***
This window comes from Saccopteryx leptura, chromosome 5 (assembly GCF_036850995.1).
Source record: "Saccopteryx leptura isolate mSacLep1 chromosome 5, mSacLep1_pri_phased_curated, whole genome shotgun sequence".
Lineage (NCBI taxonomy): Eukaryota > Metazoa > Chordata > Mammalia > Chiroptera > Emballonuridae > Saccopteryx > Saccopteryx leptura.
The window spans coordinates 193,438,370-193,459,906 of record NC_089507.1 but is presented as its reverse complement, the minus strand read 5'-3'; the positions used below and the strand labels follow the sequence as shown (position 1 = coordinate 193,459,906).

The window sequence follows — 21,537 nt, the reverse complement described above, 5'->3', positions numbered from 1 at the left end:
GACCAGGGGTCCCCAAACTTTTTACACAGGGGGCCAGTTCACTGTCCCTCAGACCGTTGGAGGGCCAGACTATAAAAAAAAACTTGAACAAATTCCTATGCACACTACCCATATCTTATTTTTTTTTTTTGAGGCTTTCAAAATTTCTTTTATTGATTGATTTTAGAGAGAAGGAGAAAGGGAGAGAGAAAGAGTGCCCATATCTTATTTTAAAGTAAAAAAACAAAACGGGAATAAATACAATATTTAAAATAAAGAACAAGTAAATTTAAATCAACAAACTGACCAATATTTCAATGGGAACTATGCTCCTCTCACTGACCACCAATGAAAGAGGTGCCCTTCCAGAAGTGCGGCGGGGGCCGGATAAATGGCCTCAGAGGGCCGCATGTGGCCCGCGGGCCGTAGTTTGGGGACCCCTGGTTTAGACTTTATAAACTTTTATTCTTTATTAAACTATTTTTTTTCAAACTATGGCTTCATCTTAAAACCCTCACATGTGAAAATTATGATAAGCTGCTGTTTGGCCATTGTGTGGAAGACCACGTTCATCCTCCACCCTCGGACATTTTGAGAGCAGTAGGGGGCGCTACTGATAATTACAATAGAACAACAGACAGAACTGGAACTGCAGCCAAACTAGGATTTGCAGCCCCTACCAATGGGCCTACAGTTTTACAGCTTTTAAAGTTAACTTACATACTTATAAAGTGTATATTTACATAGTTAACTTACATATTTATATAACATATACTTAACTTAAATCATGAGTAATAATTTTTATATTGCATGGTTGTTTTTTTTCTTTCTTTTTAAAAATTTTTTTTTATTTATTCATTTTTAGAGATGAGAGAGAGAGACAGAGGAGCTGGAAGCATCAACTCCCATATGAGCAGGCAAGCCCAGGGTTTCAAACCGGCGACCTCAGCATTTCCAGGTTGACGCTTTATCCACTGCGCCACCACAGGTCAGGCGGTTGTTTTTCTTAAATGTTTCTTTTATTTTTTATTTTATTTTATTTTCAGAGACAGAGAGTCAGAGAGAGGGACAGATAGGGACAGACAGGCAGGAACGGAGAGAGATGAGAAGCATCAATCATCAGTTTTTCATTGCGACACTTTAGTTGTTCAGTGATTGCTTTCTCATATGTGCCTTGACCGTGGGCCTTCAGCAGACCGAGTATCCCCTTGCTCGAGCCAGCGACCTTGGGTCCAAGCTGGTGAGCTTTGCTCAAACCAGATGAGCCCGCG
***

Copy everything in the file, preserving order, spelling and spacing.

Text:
This window comes from Saccopteryx leptura, chromosome 5 (assembly GCF_036850995.1).
Source record: "Saccopteryx leptura isolate mSacLep1 chromosome 5, mSacLep1_pri_phased_curated, whole genome shotgun sequence".
Lineage (NCBI taxonomy): Eukaryota > Metazoa > Chordata > Mammalia > Chiroptera > Emballonuridae > Saccopteryx > Saccopteryx leptura.
The window spans coordinates 193,438,370-193,459,906 of record NC_089507.1 but is presented as its reverse complement, the minus strand read 5'-3'; the positions used below and the strand labels follow the sequence as shown (position 1 = coordinate 193,459,906).

The window sequence follows — 21,537 nt, the reverse complement described above, 5'->3', positions numbered from 1 at the left end:
GACCAGGGGTCCCCAAACTTTTTACACAGGGGGCCAGTTCACTGTCCCTCAGACCGTTGGAGGGCCAGACTATAAAAAAAAACTTGAACAAATTCCTATGCACACTACCCATATCTTATTTTTTTTTTTTGAGGCTTTCAAAATTTCTTTTATTGATTGATTTTAGAGAGAAGGAGAAAGGGAGAGAGAAAGAGTGCCCATATCTTATTTTAAAGTAAAAAAACAAAACGGGAATAAATACAATATTTAAAATAAAGAACAAGTAAATTTAAATCAACAAACTGACCAATATTTCAATGGGAACTATGCTCCTCTCACTGACCACCAATGAAAGAGGTGCCCTTCCAGAAGTGCGGCGGGGGCCGGATAAATGGCCTCAGAGGGCCGCATGTGGCCCGCGGGCCGTAGTTTGGGGACCCCTGGTTTAGACTTTATAAACTTTTATTCTTTATTAAACTATTTTTTTTCAAACTATGGCTTCATCTTAAAACCCTCACATGTGAAAATTATGATAAGCTGCTGTTTGGCCATTGTGTGGAAGACCACGTTCATCCTCCACCCTCGGACATTTTGAGAGCAGTAGGGGGCGCTACTGATAATTACAATAGAACAACAGACAGAACTGGAACTGCAGCCAAACTAGGATTTGCAGCCCCTACCAATGGGCCTACAGTTTTACAGCTTTTAAAGTTAACTTACATACTTATAAAGTGTATATTTACATAGTTAACTTACATATTTATATAACATATACTTAACTTAAATCATGAGTAATAATTTTTATATTGCATGGTTGTTTTTTTTCTTTCTTTTTAAAAATTTTTTTTTATTTATTCATTTTTAGAGATGAGAGAGAGAGACAGAGGAGCTGGAAGCATCAACTCCCATATGAGCAGGCAAGCCCAGGGTTTCAAACCGGCGACCTCAGCATTTCCAGGTTGACGCTTTATCCACTGCGCCACCACAGGTCAGGCGGTTGTTTTTCTTAAATGTTTCTTTTATTTTTTATTTTATTTTATTTTCAGAGACAGAGAGTCAGAGAGAGGGACAGATAGGGACAGACAGGCAGGAACGGAGAGAGATGAGAAGCATCAATCATCAGTTTTTCATTGCGACACTTTAGTTGTTCAGTGATTGCTTTCTCATATGTGCCTTGACCGTGGGCCTTCAGCAGACCGAGTATCCCCTTGCTCGAGCCAGCGACCTTGGGTCCAAGCTGGTGAGCTTTGCTCAAACCAGATGAGCCCGCG